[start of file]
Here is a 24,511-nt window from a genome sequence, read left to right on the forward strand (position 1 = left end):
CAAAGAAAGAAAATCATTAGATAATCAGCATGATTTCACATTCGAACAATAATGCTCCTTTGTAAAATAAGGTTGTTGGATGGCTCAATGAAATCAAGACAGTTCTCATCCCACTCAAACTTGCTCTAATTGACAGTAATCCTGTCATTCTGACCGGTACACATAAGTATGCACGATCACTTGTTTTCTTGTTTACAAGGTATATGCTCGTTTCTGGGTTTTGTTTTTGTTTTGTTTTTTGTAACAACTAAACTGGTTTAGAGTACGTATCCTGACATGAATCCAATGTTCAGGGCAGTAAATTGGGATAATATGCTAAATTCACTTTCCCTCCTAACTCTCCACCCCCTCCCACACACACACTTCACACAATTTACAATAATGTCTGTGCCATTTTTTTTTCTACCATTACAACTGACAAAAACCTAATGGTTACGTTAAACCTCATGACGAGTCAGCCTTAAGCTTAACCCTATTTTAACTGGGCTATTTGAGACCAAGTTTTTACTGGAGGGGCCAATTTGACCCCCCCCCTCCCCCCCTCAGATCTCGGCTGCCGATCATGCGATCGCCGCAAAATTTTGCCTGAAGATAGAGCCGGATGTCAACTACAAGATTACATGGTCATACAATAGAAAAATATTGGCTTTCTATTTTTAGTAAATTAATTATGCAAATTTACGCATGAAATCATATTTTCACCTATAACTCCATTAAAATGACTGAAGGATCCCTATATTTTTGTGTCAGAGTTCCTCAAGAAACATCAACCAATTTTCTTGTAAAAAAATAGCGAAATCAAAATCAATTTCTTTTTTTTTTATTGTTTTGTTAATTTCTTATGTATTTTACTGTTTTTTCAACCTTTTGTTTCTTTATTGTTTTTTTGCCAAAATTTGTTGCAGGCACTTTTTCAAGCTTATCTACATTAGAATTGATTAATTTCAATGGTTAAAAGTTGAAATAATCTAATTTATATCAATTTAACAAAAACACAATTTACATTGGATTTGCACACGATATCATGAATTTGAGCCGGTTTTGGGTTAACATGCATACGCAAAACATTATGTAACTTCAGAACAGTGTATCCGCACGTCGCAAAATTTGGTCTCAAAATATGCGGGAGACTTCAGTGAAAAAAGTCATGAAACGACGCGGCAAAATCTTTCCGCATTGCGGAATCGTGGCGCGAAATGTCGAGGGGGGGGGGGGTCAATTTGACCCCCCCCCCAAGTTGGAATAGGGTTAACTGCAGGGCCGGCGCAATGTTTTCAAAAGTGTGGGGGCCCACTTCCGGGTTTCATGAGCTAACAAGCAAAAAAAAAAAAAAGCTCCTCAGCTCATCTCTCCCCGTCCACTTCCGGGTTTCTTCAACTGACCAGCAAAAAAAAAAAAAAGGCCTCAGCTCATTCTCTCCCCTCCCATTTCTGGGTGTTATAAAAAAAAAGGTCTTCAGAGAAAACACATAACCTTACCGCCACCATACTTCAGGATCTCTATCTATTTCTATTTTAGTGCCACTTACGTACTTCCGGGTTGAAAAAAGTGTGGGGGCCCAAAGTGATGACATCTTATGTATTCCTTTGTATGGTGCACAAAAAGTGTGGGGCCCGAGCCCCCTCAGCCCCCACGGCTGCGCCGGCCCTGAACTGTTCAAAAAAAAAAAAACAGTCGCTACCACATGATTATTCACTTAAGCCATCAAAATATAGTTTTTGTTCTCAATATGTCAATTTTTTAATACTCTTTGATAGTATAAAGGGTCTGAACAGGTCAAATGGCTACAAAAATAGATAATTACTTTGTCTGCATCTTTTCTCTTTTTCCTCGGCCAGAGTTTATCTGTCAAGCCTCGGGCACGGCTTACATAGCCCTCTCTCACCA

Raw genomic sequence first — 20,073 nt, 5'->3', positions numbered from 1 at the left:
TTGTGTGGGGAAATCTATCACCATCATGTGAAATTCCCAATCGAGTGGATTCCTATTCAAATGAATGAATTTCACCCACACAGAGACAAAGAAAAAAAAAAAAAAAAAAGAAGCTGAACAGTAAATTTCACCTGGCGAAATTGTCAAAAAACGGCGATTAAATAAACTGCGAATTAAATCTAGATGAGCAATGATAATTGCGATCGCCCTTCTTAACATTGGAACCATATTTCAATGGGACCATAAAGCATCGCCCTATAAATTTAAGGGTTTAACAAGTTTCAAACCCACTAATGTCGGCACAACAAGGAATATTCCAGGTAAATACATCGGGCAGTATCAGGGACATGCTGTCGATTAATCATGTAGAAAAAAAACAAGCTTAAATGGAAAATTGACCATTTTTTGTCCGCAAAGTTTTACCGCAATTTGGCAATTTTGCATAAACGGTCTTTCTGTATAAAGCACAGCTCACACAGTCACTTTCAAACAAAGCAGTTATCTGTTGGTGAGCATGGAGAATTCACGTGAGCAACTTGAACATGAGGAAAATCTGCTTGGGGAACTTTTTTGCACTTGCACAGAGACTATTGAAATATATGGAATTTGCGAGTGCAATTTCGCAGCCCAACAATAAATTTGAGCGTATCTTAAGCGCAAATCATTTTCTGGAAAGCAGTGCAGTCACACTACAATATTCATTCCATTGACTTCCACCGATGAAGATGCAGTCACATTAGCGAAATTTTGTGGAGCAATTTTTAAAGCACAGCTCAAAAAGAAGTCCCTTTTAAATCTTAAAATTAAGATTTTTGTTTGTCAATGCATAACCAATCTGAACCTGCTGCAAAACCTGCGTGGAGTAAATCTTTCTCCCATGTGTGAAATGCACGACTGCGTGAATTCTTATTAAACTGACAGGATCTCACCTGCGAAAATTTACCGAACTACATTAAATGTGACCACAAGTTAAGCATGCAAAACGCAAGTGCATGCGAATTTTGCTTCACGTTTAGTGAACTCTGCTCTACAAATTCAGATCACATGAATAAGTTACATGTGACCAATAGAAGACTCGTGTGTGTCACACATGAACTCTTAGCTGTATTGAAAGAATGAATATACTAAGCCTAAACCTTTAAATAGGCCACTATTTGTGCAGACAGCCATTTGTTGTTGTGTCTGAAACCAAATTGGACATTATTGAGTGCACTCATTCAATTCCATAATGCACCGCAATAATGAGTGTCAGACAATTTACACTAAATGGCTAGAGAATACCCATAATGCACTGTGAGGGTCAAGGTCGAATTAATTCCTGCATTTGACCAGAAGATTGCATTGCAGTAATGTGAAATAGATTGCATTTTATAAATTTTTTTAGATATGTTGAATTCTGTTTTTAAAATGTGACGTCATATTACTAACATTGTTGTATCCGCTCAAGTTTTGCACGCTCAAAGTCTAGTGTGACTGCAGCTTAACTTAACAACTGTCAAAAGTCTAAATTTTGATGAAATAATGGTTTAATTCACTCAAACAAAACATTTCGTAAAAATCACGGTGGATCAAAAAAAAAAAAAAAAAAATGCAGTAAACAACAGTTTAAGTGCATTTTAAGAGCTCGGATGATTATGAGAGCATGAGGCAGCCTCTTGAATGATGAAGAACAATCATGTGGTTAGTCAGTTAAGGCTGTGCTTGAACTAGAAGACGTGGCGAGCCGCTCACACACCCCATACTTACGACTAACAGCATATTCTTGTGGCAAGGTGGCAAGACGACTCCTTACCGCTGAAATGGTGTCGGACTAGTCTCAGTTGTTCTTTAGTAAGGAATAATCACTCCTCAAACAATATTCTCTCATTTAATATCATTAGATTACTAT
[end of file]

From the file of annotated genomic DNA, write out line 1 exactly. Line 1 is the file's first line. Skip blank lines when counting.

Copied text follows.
Here is a 24,511-nt window from a genome sequence, read left to right on the forward strand (position 1 = left end):